Matt McIntosh over at Catallarchy serves up a question that I think is supposed to count in favor of psychological egoism:
Now say some clever scientist, considering him a danger to society, knocks out our sociopathic subject and plants a small device in his head — call it the Artificial Conscience Ã¢â??Â¢ — that will cause him intense pain every time the thinks about harming someone. In order to avoid crippling pain, our subject learns to be a much less abusive person. Note that his motives in reforming himself are entirely self-interested. (Note also that this could be inverted so that rather than feeling pain when he considers abusing people, he gets a shot of endorphins from behaving benevolently.)
Now: in what way is a normal conscience disanalogous from an artificial one?
In fact, this is a decent way of illustrating—if it’s not already obvious—why psychological egoism is wrong. And it may be related to what I suspect goes amiss in neuroethicist Josh Greene’s inferences from fMRI results to broad conclusions about deontic vs. consequentialist reasoning. In both cases, you have an automatic-seeming moral reaction that can lead you to some awfully confused conclusions about either people’s moral reasoning or their moral motivation if you detach that reaction from the networks of belief and deliberation that produced them. So, for instance, if I care about other people, don’t wish to harm them, and so on, I will naturally develop an averse reaction to the realization that I have acted badly toward them. But to conclude from this that good behavior is primarily motivated by a desire to avoid pain, precisely as if I were a sociopath implanted with some Clockwork Orange device, is to get things very badly backwards. I’m reminded of a social science experiment I read about a while back comparing different kinds fo maternal reactions to crying infants. Most mothers had an empathic reaction probably best described as “concern”, motivating them to try to alleviate whatever was causing the infant to cry; others registered annoyance and distress—motivating them to want to leave. You could, of course, argue that in the former case it’s just that the subjects have more more developed moral imaginations, such that they’d continue to feel guilt about the crying infant after they’d left if they didn’t do anything, but you end up needing to add an awful lot of epicycles to make this work.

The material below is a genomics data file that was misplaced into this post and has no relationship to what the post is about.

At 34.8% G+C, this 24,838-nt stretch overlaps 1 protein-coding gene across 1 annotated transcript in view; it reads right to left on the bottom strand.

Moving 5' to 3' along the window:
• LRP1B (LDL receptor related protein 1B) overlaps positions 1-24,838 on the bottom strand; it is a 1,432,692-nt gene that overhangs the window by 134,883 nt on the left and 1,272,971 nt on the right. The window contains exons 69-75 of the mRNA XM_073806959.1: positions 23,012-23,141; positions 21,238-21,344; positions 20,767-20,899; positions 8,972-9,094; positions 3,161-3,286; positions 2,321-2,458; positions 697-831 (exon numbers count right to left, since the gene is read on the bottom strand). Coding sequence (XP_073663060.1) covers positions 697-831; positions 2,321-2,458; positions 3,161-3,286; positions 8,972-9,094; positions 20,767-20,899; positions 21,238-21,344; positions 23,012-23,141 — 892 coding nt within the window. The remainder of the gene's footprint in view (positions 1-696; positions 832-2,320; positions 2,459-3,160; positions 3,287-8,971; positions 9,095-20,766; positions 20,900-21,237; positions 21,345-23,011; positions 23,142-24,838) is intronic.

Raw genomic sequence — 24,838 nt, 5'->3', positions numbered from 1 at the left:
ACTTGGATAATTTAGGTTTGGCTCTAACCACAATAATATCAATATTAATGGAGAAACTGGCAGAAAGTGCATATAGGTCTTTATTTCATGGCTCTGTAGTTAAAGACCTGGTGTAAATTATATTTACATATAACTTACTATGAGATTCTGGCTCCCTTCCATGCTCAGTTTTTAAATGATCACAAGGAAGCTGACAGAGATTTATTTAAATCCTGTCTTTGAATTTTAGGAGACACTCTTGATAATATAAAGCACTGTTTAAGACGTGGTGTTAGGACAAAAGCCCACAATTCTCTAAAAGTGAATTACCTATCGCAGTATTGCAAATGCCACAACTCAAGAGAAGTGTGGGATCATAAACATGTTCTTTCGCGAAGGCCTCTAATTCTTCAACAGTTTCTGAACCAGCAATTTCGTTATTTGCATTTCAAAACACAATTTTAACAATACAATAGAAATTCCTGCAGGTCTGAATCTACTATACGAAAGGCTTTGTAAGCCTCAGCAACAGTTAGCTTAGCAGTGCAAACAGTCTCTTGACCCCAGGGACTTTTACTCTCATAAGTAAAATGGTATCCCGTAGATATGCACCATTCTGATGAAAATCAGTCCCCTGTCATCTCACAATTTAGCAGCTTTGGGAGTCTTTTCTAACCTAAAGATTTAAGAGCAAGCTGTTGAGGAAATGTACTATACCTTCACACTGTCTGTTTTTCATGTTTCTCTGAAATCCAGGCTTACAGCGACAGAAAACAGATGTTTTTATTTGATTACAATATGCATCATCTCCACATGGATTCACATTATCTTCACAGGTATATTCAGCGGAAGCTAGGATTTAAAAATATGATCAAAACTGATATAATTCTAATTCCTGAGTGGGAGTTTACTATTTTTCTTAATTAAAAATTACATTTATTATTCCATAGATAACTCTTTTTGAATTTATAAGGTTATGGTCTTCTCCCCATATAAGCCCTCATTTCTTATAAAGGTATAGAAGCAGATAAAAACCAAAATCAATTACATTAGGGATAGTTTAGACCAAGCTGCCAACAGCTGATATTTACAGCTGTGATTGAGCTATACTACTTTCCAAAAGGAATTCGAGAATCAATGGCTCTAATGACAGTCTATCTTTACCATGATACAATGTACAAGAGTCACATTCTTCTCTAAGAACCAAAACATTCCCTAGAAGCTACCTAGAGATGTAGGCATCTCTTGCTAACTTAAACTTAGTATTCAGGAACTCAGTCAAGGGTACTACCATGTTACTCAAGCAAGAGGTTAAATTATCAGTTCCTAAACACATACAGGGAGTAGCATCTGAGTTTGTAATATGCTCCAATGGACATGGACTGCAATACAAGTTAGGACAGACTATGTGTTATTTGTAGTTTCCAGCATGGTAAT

Anyway, the most obvious distinction is that the sociopath would presumably remove the implant if he could, while most of us would not want to anaesthetise the agenbite of inwit, if this were somehow possible. (In a sense, of course, it probably is: People do sometimes decide they’re so empathic they’re letting themselves be taken advantage of and try, presumably with occasional success, to dampen those reactions.) Ordinary guilt and conscience emphatically aren’t some kind of alien psychic burden we’d as soon do without: They’re parts of a complex emotional ecology deeply embedded in our systems of evaluation. The kernel of truth in the egoistic analysis is that we would not need these things if it weren’t true that a direct feeling of personal distress may be a more effective short-term motivator than more abstract concern for others, especially where there’s an immediate and palpable gain to be had by acting badly. But they aren’t phenomena that can be invoked to explain away an illusory altruism; rather, they’re what we need altruism to explain.